Minister for Foreign Affairs and Trade

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Minister for
Foreign Affairs and Trade
Charlie Flanagan 2014.jpg
Incumbent
Charles Flanagan

since 11 July 2014
Appointer President of Ireland on the nomination of the Taoiseach
Inaugural holder George Noble Plunkett
Formation 22 January 1919
Website www.dfa.ie

The Minister for Foreign Affairs and Trade (Irish: An tAire Gnóthaí Eachtracha agus Trádála) is the senior minister at the Department of Foreign Affairs and Trade in the Government of Ireland. The Minister's office is located at Iveagh House, on St Stephen's Green in Dublin; "Iveagh House" is often used as a metonym for the department as a whole. From 1922 until 1971 the title of the office was "Minister for External Affairs".

The current office holder is Charles Flanagan, TD. He is assisted by:

Overview[edit]

The department has the following divisions:

  • Finance Unit – oversees the financial control of the department.
  • Anglo-Irish Division – deals with Anglo-Irish relations and Northern Ireland.
  • Cultural Division – administers the state's Cultural Relations Programme.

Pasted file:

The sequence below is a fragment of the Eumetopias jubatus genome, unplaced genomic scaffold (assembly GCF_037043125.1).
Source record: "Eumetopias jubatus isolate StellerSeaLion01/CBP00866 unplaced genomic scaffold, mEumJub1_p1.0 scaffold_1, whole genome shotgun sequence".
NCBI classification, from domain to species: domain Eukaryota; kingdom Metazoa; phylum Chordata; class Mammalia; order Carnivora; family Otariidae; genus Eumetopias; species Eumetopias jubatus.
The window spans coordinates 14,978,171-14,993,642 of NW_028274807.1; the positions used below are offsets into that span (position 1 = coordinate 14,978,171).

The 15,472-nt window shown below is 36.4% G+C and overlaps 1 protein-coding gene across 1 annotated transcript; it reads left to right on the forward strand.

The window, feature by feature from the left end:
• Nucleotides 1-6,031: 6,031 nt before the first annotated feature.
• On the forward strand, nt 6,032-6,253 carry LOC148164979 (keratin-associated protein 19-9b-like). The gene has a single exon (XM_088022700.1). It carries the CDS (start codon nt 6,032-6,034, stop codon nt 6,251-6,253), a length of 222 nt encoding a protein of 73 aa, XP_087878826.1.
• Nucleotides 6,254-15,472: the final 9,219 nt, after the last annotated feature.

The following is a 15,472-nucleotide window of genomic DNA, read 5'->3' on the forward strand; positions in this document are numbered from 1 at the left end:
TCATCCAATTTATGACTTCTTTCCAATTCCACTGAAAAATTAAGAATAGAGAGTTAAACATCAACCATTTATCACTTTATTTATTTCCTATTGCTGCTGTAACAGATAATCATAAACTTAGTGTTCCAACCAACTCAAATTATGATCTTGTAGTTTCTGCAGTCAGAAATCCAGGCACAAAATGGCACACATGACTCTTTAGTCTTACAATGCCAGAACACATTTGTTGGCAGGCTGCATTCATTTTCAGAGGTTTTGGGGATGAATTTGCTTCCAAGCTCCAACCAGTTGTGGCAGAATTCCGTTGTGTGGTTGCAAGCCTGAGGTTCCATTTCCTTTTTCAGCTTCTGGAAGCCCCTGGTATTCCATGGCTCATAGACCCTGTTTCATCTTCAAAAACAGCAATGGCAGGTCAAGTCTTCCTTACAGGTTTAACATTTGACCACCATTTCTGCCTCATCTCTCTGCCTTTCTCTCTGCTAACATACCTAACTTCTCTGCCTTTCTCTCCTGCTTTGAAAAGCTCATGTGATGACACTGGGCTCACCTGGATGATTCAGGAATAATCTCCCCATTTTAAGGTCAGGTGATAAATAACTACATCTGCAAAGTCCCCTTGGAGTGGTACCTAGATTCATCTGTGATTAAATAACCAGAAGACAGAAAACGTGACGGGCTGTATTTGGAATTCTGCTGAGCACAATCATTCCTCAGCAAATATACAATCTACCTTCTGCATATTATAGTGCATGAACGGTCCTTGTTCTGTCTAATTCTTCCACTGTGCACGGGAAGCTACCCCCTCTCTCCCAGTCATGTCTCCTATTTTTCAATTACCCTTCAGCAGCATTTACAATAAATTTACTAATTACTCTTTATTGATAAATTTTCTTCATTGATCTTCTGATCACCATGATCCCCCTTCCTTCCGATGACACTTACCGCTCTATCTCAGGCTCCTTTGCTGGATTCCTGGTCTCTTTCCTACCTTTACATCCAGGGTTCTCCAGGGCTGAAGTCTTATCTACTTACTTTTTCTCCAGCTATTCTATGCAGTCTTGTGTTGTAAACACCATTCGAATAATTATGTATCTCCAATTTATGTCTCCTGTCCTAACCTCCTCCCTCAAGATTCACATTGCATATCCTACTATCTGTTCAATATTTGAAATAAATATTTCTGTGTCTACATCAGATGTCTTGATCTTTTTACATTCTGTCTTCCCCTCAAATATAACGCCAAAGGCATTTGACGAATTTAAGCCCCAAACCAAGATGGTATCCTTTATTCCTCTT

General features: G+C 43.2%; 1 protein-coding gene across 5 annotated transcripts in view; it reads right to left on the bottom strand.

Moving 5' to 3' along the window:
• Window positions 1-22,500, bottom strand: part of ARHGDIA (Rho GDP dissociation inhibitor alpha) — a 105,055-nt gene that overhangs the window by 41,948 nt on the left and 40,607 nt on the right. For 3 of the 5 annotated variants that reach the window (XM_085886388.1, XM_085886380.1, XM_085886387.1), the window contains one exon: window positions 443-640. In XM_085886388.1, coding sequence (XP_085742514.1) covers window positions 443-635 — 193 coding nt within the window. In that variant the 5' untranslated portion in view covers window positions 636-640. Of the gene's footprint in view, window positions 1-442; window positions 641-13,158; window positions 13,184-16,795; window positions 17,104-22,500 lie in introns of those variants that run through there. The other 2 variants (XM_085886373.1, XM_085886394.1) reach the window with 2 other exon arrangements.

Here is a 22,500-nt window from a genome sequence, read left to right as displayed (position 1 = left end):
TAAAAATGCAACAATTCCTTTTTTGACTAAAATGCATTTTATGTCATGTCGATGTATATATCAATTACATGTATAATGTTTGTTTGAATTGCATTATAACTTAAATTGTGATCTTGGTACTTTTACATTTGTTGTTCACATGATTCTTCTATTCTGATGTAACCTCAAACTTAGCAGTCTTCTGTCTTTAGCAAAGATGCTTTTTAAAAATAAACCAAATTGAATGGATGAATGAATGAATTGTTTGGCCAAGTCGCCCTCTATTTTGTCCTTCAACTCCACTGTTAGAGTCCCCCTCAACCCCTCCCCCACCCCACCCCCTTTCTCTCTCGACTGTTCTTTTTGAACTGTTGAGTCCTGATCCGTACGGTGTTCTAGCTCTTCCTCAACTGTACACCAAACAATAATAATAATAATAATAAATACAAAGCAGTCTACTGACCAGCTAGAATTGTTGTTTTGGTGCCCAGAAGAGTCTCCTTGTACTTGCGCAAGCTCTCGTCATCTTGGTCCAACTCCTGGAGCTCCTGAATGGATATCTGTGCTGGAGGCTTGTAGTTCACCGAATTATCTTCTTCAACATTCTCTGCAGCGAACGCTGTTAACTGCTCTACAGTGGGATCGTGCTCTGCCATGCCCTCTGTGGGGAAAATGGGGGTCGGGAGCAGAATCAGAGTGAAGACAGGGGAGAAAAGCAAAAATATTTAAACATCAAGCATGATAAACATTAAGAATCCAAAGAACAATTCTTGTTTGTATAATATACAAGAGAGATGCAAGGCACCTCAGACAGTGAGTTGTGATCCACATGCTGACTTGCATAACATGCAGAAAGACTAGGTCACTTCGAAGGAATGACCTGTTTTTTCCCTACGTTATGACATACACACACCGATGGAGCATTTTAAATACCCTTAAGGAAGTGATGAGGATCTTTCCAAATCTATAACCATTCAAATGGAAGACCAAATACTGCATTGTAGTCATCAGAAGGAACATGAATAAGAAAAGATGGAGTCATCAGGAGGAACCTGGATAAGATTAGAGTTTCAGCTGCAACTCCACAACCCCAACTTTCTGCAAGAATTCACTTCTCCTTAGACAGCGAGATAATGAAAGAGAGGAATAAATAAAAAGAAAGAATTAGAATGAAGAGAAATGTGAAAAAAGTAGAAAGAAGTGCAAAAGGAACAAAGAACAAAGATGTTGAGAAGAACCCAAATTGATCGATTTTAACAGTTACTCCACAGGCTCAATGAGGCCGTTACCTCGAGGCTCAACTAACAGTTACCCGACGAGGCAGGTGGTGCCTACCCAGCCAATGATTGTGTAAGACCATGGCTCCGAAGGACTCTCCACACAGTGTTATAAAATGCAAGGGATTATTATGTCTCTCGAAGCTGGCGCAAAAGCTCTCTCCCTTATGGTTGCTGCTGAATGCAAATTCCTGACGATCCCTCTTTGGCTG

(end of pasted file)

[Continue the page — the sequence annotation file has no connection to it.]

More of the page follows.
• European Union Division – coordinates the state's approach within the European Union (EU).
  • Passport and Consular Division – is responsible for the issuing of passports to Irish citizens.
  • Political Division – is responsible for international political issues and manages the state's participation in the EU's Common Foreign and Security Policy.
  • Protocol Division – is responsible for the organisation and management of visits of VIPs to the state and of visits abroad by the President of Ireland.

The Minister has responsibility for the relations between Ireland and foreign states. The department defines its role as

"The Department of Foreign Affairs and Trade advises the Minister for Foreign Affairs and Trade, the Ministers of State and the Government on all aspects of foreign policy and coordinates Ireland's response to international developments. It also provides advice and support on all issues relevant to the pursuit of peace, partnership and reconciliation in Northern Ireland, and between North and South of the island, and to deepening Ireland's relationship with Britain."[1]

List of office-holders[edit]

Iveagh House, Department of Foreign Affairs and Trade, Ireland
  Denotes acting Minister

Minister for Foreign Affairs 1919–1922[edit]

No. Name Term of office Party
1. George Noble Plunkett 22 January 1919 26 August 1921 Sinn Féin
2. Arthur Griffith[2] (1st time) 26 August 1921 9 January 1922 Sinn Féin
3. George Gavan Duffy 10 January 1922 25 July 1922 Pro-Treaty Sinn Féin
Arthur Griffith (2nd time) 26 July 1922 12 August 1922 Pro-Treaty Sinn Féin
4. Michael Hayes 21 August 1922 9 September 1922 Pro-Treaty Sinn Féin

Minister for External Affairs 1922–1971[edit]

No. Name Term of office Party
5. Desmond FitzGerald 30 August 1922 23 June 1927 Cumann na nGaedheal
6. Kevin O'Higgins 23 June 1927 10 July 1927 Cumann na nGaedheal
7. W. T. Cosgrave (acting) 10 July 1927 11 October 1927 Cumann na nGaedheal